Aimee Stephens: Waged landmark legal fight for transgender employees
Michigan's Aimee Stephens became a superhero for the transgender community when she fought her 2013 firing and won.
But the legal fight took seven years, and she didn't live to read the U.S. Supreme Court decision in June that delivered her victory, a ruling that federal law prohibits employment discrimination based on gender identity.
Stephens of Redford Township died May 12 due to complications from kidney disease — five weeks before the decision was handed down. She would have turned 60 on Dec. 7.
"She did this not just for herself but for everyone’s rights," said her widow, Donna.
Stephens was fired from her job as an embalmer and funeral home director at R.G. and G.R. Harris Funeral Homes in Garden City in 2013 after informing her boss, Thomas Rost, that she was transitioning from male to female and planned to start wearing appropriate women's business attire to work.
At that time, Stephens had been living as a transgender woman outside of work but had decided to come out to her colleagues.
On behalf of Stephens, the federal Equal Employment Opportunity Commission in 2014 sued Harris Homes, which operates three funeral homes in southeast Michigan.
Rost argued that Stephens’ dress would become a distraction for grieving families. His lawyer said the funeral home was within its rights to insist that Stephens adhere to its dress code for male employees during work hours.
The justices disagreed, ruling that the firing constituted sex discrimination under what's know as Title VII of federal civil rights law.
“An employer who fires an individual for being homosexual or transgender fires that person for traits or actions it would not have questioned in members of a different sex. Sex plays a necessary and undisguisable role in the decision, exactly what Title VII forbids,” Justice Neil Gorsuch wrote in the June decision.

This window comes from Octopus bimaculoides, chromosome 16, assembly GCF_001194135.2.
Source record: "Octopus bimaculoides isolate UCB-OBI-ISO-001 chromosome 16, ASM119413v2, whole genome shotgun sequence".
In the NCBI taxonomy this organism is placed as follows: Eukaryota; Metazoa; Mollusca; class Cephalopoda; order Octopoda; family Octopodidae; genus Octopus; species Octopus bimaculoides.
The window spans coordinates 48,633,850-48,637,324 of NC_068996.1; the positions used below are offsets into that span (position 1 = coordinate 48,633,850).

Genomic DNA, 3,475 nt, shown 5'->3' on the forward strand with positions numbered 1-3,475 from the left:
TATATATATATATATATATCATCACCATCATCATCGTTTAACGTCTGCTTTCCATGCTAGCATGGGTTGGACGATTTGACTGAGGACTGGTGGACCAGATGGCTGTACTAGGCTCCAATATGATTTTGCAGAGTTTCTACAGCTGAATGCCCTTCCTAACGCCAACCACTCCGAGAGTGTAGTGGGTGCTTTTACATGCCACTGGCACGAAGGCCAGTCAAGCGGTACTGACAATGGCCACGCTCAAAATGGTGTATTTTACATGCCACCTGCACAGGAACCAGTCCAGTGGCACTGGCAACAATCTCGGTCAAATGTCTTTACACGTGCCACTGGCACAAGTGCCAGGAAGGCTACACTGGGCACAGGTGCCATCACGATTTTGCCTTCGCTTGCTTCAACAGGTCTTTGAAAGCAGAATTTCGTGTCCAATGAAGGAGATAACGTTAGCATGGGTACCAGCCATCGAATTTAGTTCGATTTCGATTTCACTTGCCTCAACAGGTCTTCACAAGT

Stephens' was the first civil rights case involving a transgender person to be heard and decided by the Supreme Court, said her attorney, Jay Kaplan of the American Civil Liberties Union of Michigan.
"The significance of this case means that folks now have a remedy. Transgender people who've been discriminated against in their jobs now have a legal remedy, they can go into court to be able to challenge that sort of thing," Kaplan said.
The court's ruling is important because there currently is no federal civil rights law that explicitly mentions gender identity to cover transgender people, Kaplan said. And Michigan is one of 29 states without explicit legal protections for sexual orientation or gender identity.
"It's a historic, landmark decision," Kaplan said. "Certainly, for the transgender community, by Aimee standing up for herself and challenging what happened to her, it's gonna help transgender people who experienced discrimination in their lives."
Stephens has received several posthumous awards this year, including one from Affirmations, an LGBT community center in Ferndale, and another from the Gay and Lesbian Health Association, Kaplan said.
"After this decision, I thought now everyone is going to forget about her because of the election and COVID and this, that and the other," Donna Stephens said.
"But getting the awards, it's like, no, she’s not forgotten," she added. "I just wish she were here to be able to accept them on her own."
Lived: Dec. 7, 1960, to May 12, 2020
Occupation: Funeral director
Education: Certificate of license for the gospel ministry (1981); associate's degree, Fayetteville Technical Community College (1988); attended Mars Hill University; North Carolina mortuary science license (1988); Michigan mortuary science license (2008)
Family: Widow Donna Stephens and stepdaughter Elizabeth Curbey
Why honored: Aimee waged a legal battle for seven years to fight her firing by her employer. Hers was the first civil rights case involving a transgender person to be heard and decided by the Supreme Court, which ruled that civil rights law bars job discrimination against transgender people